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In this fictional story, Oninao has escaped a massacre. He is known as “the one with blue eyes, white skin and red feet.” His feet are forever marked by the tears of blood shed on them by his mother, Baghu Bai, the third daughter of Amrita Devi, just before she too sacrificed herself. He carries with him all the pain of the sacrifices non-violent people have made to protect life.


And Oninao becomes the ambassador of Bishnoi culture to those from other lands.

The story continues: Oninao boards a pirate ship...

This time, Oninao discovers the Arab culture, especially that of the pirates. Dina Al Hurra represents this culture. Next, Oninao is taken in by some samurai. Three characters embody the Japanese culture of the 18th century and the very unique values of the samurai: the daimyo of Okinawa, his chief commander Shimazu Kintaro and Sakura.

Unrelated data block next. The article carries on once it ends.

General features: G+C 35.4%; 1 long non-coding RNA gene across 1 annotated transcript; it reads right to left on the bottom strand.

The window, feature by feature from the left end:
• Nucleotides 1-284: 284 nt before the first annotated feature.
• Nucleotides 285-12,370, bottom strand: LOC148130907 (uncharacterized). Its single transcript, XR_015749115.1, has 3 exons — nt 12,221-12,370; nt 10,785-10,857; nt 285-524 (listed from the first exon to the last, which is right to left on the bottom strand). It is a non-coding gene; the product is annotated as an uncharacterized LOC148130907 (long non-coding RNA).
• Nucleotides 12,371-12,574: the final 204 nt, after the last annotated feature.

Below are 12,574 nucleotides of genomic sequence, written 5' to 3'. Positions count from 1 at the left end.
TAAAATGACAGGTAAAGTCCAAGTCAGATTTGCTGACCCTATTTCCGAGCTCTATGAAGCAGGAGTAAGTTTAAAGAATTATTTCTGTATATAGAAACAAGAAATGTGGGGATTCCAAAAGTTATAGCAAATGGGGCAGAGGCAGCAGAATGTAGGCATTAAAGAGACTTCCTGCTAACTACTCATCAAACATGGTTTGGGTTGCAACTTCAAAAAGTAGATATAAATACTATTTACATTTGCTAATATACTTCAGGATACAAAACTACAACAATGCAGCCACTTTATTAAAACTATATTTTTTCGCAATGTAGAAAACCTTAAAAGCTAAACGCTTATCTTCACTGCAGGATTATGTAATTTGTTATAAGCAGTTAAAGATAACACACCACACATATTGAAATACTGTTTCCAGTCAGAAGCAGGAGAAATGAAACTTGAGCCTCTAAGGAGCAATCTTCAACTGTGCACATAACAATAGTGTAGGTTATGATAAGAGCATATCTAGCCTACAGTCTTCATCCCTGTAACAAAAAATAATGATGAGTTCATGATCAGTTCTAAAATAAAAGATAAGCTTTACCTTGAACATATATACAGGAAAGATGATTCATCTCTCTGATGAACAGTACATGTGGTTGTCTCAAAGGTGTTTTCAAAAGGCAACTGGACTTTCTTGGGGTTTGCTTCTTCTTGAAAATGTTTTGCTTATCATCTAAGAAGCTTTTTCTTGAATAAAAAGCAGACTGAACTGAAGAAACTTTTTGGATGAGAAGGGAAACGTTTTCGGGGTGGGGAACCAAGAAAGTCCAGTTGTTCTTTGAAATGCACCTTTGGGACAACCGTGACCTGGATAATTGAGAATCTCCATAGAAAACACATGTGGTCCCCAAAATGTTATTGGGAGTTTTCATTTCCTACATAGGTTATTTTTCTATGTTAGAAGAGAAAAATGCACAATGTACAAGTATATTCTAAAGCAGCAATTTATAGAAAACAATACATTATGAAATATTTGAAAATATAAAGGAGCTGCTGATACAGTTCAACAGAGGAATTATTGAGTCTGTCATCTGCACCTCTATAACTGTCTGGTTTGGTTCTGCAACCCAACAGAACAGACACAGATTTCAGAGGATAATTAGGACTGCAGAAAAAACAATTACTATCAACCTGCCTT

After a kidnapping, Oninao, now a samurai, tries to protect the lovely Lady Jane, who embodies the English culture. He finds himself on a journey to England, where he discovers the values of the day and the slave trade. Finally, Zanam (behind a false “white” identity) represents the African culture and its beliefs.

Each of these characters expresses the dominant ideology of his or her culture. 

And Oninao, who embodies the culture of the Bishnoi, clashes with them and their different cultures. 

Over the course of his adventures, with the bonds that form (of both love and hate) with Daisuke, Kintaro, Sakura, Lady Jane, Zanam and Dina, Oninao encounters one culture or ideological clash after another.

There is, however, a similarity between the beliefs of the Bishnoi and the samurai, both of whom refrain from consuming the flesh of other animals. And one major question that dooms his passion for Sakura: “Will the water and fire someday become one?”

Les Bishnoïs
Les samouraïs
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